A3 Freight Payment Blog

Shippers’ “Vicarious Liability” Increases…Again

This blog does not wish to add to the misery of shippers who are suffering from CSA-overload, but shippers should be aware that a recent development by the FMCSA has the potential of once again increasing their vicarious liability for the actions of their motor carriers.

The last few years have brought a torrent of issues and information to shippers regarding the Compliance Safety Accountability (CSA) and its implementation.

Naturally, the two biggest issues for shippers’ have been the increase in “vicarious liability” and the effects of CSA on motor carrier capacity and its knock-on effect upon costs.

Vicarious liability refers to the shipper’s liability for injury to persons or property due to the negligent actions of motor carriers with whom they contract to move freight. This is the typical “deepest pockets” play of the tort bar whereby plaintiffs seek out parties with the most assets to cover claims when the most immediate defendants (carriers) do not have enough resources.

On May 16, the FMCSA issued “guidance” whereby they seemed to state that a shipper cannot rely upon the agency’s ratings to prove that the motor carrier operates safely. Such reliance could help clarify if the shipper did proper due diligence and could mitigate his liability.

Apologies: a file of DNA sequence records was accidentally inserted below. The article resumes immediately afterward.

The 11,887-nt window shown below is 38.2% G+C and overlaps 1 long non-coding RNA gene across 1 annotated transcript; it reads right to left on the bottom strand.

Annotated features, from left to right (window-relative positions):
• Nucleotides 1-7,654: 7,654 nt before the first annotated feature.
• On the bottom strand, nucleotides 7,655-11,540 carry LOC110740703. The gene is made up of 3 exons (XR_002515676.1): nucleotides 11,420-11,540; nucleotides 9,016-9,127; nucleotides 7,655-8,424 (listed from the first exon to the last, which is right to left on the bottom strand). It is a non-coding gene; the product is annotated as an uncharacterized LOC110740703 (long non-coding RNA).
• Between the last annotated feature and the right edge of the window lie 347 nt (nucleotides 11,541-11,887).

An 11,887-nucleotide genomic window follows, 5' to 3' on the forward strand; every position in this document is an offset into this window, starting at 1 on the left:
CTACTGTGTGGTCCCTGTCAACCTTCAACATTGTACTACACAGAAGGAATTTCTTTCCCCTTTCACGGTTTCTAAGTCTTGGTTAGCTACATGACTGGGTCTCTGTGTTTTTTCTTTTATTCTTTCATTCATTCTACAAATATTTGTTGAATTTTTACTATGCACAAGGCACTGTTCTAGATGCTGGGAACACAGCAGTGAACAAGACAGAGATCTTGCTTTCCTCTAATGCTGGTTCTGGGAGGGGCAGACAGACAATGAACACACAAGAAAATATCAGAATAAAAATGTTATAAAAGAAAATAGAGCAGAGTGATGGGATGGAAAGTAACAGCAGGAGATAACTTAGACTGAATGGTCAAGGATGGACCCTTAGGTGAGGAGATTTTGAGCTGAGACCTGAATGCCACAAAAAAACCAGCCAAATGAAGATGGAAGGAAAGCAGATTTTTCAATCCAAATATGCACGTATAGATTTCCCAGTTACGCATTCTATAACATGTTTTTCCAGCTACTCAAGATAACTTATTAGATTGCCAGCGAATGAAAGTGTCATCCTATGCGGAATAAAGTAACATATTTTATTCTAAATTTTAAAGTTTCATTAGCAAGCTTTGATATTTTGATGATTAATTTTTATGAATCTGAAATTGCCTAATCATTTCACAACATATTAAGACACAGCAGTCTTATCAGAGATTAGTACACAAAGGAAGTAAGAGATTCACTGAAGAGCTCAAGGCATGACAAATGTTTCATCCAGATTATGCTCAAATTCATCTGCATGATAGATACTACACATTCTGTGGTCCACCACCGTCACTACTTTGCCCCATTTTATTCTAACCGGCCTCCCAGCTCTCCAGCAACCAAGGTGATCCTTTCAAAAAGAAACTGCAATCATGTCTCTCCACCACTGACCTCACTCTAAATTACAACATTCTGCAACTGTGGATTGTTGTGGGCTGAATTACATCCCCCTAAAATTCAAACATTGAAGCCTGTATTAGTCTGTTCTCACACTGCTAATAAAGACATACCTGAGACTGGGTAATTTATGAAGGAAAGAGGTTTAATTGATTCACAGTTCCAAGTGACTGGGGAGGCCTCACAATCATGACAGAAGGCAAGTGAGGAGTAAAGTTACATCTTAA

To some experts, especially those at the Alliance for Safe, Efficient and Competitive Truck Transportation (ASECTT), this guidance by FMCSA has the net effect of transferring liability to shippers’ in determining that a carrier is fit to operate. In legal parlance, such a change should normally occur as part of a “rule making process”.

A rule making process is a formal administrative procedure which a regulatory agency of the federal government promulgates new rules. The process includes public comment opportunities and/or formal hearings. Agencies issue “guidance” to complement previously set rules. In this case, it appears that the agency may have used “guidance” to dramatically shift the landscape of vicarious liability.

Shippers can read the ASECTT’s summary of what was released by the FMCSA in this Call for Action.

Posted by Ross Harris at 12:10 PM
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